Dail Sketch: Joan Burton is just waiting on the new keys

Anything could happen before Friday

Joan Burton: Upon mature reflection, she might decide the mantle of leadership is too great a responsibility to take on and withdraw her name. And pigs might fly. Photograph: Dara Mac Donaill

Joan Burton: Upon mature reflection, she might decide the mantle of leadership is too great a responsibility to take on and withdraw her name. And pigs might fly. Photograph: Dara Mac Donaill

Wed, Jul 2, 2014, 01:00

Joan sidled in beside Enda during Questions to the Taoiseach and lingered in the Tánaiste’s pew until the Order of Business.

Not, you understand, that the Burton camp is taking anything for granted.

Oh God, no.

Voting doesn’t close until Friday. Anything could happen between now and then.

Alex White might get a major bounce in the polls. (Not to worry, it’s covered by the VHI.)

Upon mature reflection, Joan Burton might decide the mantle of leadership is too great a responsibility to take on and withdraw her name.

And pigs might fly.

Nobody in Leinster House is betting against Burton.

She wafted into Leaders’ Questions yesterday afternoon in a soft crumple of white linen, sunglasses on top of her head, looking very relaxed. The chamber was sparsely populated. Too nice a day to be stuck inside.

The Minister for Social Protection joined Charlie Flanagan (newly promoted and secure in his department) and Richard Bruton (residing in pre-reshuffle limbo) and began tapping away on her phone. The handful of Labour backbenchers sitting to Joan’s left watched her with interest as she took her seat.

Shortly afterwards, the Minister for Communications (in a soft crumple of grey suit) padded down the steps and sat beside his Cabinet colleague. They exchanged a few words.

‘Best buddies’

“Best buddies!” whooped Finian McGrath, as the Labour backbenchers sniggered while gawping at Pat and Joan.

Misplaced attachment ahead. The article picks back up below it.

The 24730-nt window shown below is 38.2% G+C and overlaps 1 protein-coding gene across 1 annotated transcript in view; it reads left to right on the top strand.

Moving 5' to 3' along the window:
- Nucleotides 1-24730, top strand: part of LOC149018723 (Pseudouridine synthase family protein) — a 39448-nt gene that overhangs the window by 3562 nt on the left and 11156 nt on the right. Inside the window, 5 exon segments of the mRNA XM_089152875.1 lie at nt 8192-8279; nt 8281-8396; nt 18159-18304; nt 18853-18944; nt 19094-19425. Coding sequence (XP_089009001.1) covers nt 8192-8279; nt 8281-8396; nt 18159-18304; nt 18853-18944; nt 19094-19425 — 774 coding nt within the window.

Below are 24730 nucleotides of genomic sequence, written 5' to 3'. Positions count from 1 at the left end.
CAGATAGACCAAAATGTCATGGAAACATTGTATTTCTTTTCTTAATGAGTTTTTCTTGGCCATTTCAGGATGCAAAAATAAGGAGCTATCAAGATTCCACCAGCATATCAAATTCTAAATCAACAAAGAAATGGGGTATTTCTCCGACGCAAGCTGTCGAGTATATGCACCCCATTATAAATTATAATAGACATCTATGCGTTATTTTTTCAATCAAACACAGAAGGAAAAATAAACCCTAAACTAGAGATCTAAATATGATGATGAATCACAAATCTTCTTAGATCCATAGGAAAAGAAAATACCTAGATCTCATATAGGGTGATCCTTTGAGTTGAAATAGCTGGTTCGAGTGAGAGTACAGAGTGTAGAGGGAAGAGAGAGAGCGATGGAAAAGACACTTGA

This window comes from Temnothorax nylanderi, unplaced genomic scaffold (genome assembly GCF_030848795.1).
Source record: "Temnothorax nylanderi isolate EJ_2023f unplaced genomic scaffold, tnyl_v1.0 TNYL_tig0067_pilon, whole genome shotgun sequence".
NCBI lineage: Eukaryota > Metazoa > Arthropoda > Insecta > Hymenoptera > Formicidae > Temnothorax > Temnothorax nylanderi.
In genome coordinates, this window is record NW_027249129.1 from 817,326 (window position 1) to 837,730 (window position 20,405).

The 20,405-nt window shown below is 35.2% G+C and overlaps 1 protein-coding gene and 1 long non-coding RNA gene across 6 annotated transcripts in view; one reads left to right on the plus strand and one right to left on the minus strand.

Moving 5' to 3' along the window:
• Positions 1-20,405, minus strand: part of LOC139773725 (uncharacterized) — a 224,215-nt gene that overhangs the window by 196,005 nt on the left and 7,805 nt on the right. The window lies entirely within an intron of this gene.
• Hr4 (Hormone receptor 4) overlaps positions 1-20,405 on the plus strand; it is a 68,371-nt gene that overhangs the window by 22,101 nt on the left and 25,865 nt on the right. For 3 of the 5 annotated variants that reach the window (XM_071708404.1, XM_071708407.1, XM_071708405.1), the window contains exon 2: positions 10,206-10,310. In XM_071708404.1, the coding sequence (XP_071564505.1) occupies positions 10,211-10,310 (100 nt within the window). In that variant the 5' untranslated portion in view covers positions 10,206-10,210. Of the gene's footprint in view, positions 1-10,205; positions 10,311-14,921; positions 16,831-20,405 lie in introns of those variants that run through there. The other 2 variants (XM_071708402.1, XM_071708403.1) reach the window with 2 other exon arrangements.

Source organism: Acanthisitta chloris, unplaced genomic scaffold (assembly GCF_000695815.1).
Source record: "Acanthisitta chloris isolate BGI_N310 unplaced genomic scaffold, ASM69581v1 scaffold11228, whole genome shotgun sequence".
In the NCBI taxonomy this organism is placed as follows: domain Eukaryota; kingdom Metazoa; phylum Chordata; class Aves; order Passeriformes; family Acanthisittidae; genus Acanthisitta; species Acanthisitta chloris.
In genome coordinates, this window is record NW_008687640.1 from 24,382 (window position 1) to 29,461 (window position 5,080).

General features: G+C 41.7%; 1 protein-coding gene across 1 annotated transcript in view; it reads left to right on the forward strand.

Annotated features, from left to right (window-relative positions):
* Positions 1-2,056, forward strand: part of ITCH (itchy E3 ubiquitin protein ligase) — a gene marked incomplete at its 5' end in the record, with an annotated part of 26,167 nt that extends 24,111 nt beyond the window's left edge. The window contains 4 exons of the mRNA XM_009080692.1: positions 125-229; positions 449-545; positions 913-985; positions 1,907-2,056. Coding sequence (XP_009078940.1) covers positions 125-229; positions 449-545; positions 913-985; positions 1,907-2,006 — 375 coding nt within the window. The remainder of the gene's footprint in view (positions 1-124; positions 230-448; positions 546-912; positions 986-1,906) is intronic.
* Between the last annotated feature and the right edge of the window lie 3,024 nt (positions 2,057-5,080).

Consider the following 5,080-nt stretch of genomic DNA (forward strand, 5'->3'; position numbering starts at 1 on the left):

Will they be still Cabinet colleagues come next Tuesday when Tánaiste Burton takes her turn in the Great Coalition Reshuffle?

It must have been a very awkward Cabinet meeting earlier in the day. There would have been Ministers sitting around the table wondering if they are going to be told next week to pack their bags.

As the afternoon progressed in the Dáil, Flanagan, Bruton and Rabbitte left the chamber, leaving just Enda and Joan on front bench duty.

Enda seemed more relaxed and rested than he has been of late. Perhaps the prospect of a bit of Cabinet butchery has him in good spirits.

Joan plonked herself in Eamon Gilmore’s seat and surveyed the empty benches and deserted public gallery. It must have been like sneaking into your dream home for a look around after the sale has been agreed, but the keys haven’t been handed over. She’ll get them on Friday.

The pace has slowed considerably in Leinster House this week as TDs ponder the imminent reshuffle. A tiny fraction are nursing hopes of a call-up to full ministerial rank, but many are indulging their dreams of a junior ministry.

There may not be a huge amount of scope for wielding the knife in Cabinet, but the Taoiseach and Tánaiste can afford to be more ruthless when it comes to rearranging their large assortment of junior ministers.

Accordingly, the Coalition troops are on best behaviour. There’s a sense of treading water in the Dáil, but all bets are off after next week.

Happily, for those who are favoured in the reshuffle, there will be some new names joining the ranks of the disgruntled. And they’ll have the long summer recess to seethe over the injustice done to them, which should enliven proceedings in the autumn.

Listless feeling

For all that, it was a productive day for Enda and his Government. The listless feeling in the Dáil was due to the fact that most of the action was happening off-campus.

James Reilly outlined a compensation scheme for the victims of symphysiotomy. Frances Fitzgerald elaborated on the apology given in the Dáil by the Taoiseach to the Roma families whose children were taken into care last year. Brendan Howlin announced he was scrapping the €15 upfront fee for Freedom of Information requests.

And Gilmore was still indicating his interest in becoming our new European commissioner. Which is all very odd, as everyone seems to believe that Phil Hogan has that job sewn up. Or has he?

We foresee more announcements on the horizon. This Government wants to go off on its holidays on a high note.